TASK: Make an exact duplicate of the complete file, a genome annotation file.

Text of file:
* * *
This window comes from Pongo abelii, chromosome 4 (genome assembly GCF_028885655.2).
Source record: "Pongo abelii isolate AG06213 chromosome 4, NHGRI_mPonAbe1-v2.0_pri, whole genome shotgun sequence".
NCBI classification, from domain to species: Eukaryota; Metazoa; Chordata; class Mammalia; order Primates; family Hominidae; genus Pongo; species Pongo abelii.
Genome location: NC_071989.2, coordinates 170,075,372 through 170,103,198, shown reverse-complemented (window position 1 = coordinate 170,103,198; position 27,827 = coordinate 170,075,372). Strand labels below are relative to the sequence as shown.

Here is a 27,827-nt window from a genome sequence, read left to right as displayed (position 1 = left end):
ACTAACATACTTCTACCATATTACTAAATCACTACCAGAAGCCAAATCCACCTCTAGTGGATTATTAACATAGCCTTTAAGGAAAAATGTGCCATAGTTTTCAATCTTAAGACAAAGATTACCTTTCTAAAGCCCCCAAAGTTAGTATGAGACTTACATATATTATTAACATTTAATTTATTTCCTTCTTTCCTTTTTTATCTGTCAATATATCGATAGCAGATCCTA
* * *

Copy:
This window comes from Pongo abelii, chromosome 4 (genome assembly GCF_028885655.2).
Source record: "Pongo abelii isolate AG06213 chromosome 4, NHGRI_mPonAbe1-v2.0_pri, whole genome shotgun sequence".
NCBI classification, from domain to species: Eukaryota; Metazoa; Chordata; class Mammalia; order Primates; family Hominidae; genus Pongo; species Pongo abelii.
Genome location: NC_071989.2, coordinates 170,075,372 through 170,103,198, shown reverse-complemented (window position 1 = coordinate 170,103,198; position 27,827 = coordinate 170,075,372). Strand labels below are relative to the sequence as shown.

Here is a 27,827-nt window from a genome sequence, read left to right as displayed (position 1 = left end):
ACTAACATACTTCTACCATATTACTAAATCACTACCAGAAGCCAAATCCACCTCTAGTGGATTATTAACATAGCCTTTAAGGAAAAATGTGCCATAGTTTTCAATCTTAAGACAAAGATTACCTTTCTAAAGCCCCCAAAGTTAGTATGAGACTTACATATATTATTAACATTTAATTTATTTCCTTCTTTCCTTTTTTATCTGTCAATATATCGATAGCAGATCCTA